The Lawsons’ ordeal is just one of many forms of elder abuse and neglect being documented with greater frequency by senior advocates, medical providers and adult protection and law enforcement officials. County officials say elder abuse and neglect is a growing problem that reflects the county’s expanding senior population, as well as a greater awareness around the issue.

In Sonoma County, the total number of reported elder abuse and neglect cases grew 14 percent between 2016 and 2017, from 5,556 to 6,344 cases, according to the county’s Human Services Department.

Of last year’s cases, some 5,655 — or about 89 percent — were logged by the county’s adult protective services staff, while the rest were documented at nursing homes and residential care facilities by state-certified inspectors.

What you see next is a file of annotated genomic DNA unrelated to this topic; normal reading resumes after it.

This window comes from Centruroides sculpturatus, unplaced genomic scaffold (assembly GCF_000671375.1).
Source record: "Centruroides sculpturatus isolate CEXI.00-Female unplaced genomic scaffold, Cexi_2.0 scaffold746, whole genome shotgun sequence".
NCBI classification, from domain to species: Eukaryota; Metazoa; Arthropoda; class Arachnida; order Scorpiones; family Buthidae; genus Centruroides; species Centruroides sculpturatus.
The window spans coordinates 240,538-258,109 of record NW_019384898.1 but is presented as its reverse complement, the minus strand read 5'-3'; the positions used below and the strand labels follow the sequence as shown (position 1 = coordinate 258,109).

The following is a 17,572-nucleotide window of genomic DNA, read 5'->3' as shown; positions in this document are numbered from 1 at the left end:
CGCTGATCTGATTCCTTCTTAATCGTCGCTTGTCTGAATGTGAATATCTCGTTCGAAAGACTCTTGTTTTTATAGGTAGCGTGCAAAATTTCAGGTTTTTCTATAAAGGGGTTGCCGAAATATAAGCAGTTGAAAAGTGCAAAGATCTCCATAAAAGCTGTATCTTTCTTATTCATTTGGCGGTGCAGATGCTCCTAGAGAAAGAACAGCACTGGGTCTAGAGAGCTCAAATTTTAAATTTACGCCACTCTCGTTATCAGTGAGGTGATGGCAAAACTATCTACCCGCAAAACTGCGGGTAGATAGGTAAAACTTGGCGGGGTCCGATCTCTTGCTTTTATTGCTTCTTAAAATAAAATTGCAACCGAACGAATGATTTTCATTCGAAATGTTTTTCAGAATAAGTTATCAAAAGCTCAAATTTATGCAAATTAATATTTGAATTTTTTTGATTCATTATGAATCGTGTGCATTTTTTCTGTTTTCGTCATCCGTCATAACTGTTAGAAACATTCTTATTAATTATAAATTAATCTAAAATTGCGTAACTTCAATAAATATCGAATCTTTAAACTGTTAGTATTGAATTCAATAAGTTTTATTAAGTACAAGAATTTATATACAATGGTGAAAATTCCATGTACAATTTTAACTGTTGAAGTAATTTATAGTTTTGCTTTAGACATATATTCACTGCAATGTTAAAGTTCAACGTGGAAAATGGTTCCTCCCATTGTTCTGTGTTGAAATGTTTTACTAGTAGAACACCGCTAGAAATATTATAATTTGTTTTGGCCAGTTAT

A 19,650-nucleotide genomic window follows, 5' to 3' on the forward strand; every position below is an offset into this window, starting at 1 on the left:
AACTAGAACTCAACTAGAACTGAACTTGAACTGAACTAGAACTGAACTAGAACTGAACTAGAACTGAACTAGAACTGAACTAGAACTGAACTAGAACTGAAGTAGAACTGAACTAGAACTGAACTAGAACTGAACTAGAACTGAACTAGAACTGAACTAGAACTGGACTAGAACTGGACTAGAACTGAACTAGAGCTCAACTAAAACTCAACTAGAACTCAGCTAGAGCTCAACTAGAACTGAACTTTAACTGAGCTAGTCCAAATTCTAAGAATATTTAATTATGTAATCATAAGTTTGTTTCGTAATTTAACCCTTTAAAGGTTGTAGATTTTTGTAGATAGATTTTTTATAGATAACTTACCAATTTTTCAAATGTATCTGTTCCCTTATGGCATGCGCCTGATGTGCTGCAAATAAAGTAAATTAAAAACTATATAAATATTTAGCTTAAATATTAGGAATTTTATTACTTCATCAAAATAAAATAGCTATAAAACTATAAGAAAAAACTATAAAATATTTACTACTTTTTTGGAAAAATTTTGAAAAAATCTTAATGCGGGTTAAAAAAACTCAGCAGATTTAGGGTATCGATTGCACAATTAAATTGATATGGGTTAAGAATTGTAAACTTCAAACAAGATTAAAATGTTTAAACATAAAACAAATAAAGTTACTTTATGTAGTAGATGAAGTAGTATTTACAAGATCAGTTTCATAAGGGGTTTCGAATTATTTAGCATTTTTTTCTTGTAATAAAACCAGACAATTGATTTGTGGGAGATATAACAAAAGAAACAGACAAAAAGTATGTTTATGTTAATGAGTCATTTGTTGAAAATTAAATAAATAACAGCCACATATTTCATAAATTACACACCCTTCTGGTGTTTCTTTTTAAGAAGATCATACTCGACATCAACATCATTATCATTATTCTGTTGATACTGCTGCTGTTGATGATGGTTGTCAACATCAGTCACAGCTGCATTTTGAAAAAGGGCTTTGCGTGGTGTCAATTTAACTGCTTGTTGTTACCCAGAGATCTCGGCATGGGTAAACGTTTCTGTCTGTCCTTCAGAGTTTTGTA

A total of 5,178 total cases were reported in 2015, compared with 4,488 cases in 2014.

Diane Kaljian, the county’s human services assistant director, said the increase reflects greater awareness about the issue and a growing willingness among community members to get involved and file reports.

“There’s more information about elder abuse and what it is and how to report it, and that there’s something that can be done about it,” Kaljian said.

Kaljian said in the past, neighbors and friends may have avoided filing a report out of fear the older adult would lose his or her independence and end up in an institution. But she said abuse and neglect can often be addressed without upending seniors’ lives.